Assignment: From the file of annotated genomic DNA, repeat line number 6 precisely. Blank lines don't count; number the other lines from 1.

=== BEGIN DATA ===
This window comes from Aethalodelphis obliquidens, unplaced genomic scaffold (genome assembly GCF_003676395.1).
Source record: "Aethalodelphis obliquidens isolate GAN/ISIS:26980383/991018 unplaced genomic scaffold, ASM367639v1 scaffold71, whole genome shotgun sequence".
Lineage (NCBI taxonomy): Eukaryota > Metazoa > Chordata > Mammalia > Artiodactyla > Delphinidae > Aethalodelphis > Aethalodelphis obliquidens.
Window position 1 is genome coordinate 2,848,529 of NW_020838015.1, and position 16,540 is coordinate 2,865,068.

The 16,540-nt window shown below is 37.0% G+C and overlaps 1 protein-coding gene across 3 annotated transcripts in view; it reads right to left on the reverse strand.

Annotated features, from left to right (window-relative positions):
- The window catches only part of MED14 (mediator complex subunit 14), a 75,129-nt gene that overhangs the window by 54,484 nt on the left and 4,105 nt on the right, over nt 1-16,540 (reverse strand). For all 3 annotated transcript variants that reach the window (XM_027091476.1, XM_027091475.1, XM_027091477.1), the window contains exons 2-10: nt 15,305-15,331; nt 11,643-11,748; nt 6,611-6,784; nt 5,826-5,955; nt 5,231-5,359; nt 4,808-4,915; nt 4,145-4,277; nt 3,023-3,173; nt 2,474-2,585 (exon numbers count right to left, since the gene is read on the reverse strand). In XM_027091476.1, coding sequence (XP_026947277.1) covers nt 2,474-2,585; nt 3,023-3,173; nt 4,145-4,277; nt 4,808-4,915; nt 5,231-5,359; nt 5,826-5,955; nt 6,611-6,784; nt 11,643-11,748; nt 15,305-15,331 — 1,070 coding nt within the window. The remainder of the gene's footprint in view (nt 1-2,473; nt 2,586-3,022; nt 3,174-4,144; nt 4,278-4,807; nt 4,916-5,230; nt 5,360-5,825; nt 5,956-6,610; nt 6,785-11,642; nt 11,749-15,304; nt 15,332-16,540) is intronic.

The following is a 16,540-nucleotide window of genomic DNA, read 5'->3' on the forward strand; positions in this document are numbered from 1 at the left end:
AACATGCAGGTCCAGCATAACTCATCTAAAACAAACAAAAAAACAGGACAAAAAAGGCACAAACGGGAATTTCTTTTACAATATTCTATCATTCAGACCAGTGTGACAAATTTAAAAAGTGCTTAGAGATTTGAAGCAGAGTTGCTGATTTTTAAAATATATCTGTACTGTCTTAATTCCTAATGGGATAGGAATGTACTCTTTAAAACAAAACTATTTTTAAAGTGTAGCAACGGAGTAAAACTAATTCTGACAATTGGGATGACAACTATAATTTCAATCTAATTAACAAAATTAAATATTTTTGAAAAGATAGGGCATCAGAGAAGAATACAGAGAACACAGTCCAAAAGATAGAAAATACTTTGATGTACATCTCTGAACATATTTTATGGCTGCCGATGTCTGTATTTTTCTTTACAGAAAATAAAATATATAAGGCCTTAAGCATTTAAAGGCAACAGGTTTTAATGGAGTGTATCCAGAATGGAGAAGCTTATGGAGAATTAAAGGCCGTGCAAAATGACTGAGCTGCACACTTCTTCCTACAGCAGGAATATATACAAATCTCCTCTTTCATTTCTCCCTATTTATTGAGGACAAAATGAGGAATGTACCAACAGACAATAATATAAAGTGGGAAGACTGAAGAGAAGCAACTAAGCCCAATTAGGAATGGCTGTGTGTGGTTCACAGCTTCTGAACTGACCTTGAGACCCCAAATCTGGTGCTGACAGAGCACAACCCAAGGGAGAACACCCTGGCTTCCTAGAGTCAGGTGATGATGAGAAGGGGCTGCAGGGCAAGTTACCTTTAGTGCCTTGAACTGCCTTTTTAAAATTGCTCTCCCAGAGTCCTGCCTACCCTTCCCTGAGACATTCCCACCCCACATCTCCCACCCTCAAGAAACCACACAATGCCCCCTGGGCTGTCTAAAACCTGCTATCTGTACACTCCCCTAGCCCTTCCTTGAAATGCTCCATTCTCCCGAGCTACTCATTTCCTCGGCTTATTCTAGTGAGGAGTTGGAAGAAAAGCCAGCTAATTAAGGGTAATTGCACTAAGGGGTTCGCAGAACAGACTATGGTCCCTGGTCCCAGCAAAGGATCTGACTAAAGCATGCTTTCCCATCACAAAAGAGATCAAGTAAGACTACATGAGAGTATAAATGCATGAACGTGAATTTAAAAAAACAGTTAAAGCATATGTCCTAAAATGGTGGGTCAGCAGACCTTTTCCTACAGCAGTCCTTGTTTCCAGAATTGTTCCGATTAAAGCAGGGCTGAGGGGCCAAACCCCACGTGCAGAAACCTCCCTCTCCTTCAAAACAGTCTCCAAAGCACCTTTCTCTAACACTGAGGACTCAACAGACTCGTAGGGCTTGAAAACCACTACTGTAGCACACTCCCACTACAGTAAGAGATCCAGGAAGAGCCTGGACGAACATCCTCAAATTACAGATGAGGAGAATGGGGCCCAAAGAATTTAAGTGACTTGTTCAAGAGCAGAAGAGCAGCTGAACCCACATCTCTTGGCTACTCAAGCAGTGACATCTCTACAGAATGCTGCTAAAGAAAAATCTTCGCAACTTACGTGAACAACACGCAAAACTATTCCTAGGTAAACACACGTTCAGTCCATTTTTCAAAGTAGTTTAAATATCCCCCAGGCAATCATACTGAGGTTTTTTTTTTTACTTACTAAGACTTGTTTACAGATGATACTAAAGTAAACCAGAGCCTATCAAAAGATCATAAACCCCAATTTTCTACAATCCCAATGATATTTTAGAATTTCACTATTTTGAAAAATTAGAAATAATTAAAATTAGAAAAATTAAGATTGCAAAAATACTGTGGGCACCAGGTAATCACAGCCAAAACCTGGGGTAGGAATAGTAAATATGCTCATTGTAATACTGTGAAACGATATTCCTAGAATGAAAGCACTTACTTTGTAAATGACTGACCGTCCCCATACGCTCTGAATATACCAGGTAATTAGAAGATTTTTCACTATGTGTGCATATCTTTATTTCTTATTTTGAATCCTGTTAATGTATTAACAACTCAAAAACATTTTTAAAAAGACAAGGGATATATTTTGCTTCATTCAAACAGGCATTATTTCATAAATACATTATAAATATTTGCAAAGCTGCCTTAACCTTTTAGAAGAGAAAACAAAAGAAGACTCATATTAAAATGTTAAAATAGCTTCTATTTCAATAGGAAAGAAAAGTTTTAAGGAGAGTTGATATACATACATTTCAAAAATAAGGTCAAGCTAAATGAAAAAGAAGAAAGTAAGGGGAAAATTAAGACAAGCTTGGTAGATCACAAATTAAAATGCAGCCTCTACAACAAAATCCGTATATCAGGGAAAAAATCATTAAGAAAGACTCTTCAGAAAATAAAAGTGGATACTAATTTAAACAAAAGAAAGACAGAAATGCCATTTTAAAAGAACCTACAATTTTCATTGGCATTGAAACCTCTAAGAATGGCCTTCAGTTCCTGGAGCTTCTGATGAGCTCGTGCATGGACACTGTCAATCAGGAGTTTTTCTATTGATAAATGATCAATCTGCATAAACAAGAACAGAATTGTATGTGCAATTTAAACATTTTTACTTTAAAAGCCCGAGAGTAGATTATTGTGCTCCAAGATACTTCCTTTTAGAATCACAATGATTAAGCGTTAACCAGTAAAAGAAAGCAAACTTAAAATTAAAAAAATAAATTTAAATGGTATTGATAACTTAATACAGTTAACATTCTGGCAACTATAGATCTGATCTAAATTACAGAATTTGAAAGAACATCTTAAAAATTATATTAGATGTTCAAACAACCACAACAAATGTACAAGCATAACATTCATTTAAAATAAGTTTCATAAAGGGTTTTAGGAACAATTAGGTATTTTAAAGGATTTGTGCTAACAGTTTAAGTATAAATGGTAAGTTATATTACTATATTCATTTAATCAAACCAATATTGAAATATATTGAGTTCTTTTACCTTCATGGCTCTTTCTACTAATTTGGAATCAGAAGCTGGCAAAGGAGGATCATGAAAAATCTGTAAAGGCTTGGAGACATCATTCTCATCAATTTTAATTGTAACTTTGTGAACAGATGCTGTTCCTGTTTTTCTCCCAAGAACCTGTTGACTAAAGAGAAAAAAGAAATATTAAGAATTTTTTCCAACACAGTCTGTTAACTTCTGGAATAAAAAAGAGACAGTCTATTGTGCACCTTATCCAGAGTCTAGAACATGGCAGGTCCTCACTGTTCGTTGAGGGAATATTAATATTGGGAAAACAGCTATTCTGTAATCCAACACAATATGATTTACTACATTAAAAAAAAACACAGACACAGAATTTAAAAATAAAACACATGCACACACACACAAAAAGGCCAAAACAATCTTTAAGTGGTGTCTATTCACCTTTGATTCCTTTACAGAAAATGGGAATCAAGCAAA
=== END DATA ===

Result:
Annotated features, from left to right (window-relative positions):